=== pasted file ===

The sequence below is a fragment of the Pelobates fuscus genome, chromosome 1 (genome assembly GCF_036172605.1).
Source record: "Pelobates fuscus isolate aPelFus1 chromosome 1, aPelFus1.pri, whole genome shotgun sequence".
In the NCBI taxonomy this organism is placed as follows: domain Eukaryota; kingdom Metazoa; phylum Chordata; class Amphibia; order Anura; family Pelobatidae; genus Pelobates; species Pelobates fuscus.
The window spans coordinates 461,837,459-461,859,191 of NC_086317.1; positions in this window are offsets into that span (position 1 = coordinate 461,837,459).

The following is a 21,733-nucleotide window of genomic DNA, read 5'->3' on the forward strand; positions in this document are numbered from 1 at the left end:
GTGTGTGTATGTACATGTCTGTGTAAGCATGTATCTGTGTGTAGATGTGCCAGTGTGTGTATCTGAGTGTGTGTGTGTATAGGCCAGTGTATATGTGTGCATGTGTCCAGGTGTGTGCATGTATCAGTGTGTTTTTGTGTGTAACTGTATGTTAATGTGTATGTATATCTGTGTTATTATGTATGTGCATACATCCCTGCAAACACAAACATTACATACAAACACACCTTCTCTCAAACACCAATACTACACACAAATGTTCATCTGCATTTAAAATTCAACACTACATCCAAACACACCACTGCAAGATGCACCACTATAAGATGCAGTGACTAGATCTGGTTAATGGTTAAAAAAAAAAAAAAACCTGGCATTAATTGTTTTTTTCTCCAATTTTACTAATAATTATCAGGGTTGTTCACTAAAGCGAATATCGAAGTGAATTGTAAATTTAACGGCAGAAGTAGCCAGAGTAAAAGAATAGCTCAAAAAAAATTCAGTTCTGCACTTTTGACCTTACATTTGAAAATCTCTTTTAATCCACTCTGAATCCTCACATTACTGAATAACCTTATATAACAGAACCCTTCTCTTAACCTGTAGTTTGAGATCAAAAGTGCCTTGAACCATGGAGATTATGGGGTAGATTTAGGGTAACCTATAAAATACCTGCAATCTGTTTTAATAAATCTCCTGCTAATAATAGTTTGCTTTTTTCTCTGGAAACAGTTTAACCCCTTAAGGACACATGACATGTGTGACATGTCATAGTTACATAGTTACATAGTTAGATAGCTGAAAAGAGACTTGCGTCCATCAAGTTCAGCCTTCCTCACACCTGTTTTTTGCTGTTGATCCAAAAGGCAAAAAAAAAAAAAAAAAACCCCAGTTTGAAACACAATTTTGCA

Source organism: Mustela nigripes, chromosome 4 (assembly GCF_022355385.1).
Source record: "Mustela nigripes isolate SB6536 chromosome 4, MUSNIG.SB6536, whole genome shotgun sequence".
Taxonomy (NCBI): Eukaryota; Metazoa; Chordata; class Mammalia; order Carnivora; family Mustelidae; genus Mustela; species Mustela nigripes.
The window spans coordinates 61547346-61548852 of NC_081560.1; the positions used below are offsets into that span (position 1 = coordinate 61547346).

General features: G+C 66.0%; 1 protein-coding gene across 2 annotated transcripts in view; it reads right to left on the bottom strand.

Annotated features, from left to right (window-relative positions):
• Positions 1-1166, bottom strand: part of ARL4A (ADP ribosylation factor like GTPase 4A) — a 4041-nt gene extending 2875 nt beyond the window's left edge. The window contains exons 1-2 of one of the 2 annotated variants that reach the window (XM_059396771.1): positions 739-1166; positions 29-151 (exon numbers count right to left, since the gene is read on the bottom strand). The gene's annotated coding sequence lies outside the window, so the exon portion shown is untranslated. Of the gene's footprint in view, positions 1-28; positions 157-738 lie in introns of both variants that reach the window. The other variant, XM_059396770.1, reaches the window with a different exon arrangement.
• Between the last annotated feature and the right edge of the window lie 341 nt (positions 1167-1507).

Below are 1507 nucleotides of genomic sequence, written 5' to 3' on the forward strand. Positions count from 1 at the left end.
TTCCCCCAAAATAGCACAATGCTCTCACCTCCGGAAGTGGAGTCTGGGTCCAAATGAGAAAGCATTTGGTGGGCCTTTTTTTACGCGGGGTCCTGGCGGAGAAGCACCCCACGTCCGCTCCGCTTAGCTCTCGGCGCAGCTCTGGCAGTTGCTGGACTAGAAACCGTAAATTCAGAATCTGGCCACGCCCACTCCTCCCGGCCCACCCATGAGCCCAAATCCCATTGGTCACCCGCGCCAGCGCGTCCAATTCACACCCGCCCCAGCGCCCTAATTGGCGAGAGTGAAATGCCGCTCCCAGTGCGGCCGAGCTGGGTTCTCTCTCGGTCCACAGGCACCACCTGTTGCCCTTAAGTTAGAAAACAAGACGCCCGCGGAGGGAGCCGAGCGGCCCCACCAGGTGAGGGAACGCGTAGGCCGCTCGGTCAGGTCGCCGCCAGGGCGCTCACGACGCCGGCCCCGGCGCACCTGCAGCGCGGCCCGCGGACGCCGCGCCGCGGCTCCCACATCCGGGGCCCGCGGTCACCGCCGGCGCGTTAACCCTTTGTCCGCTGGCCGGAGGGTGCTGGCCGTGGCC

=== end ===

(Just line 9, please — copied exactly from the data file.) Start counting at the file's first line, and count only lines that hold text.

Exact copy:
Taxonomy (NCBI): Eukaryota; Metazoa; Chordata; class Mammalia; order Carnivora; family Mustelidae; genus Mustela; species Mustela nigripes.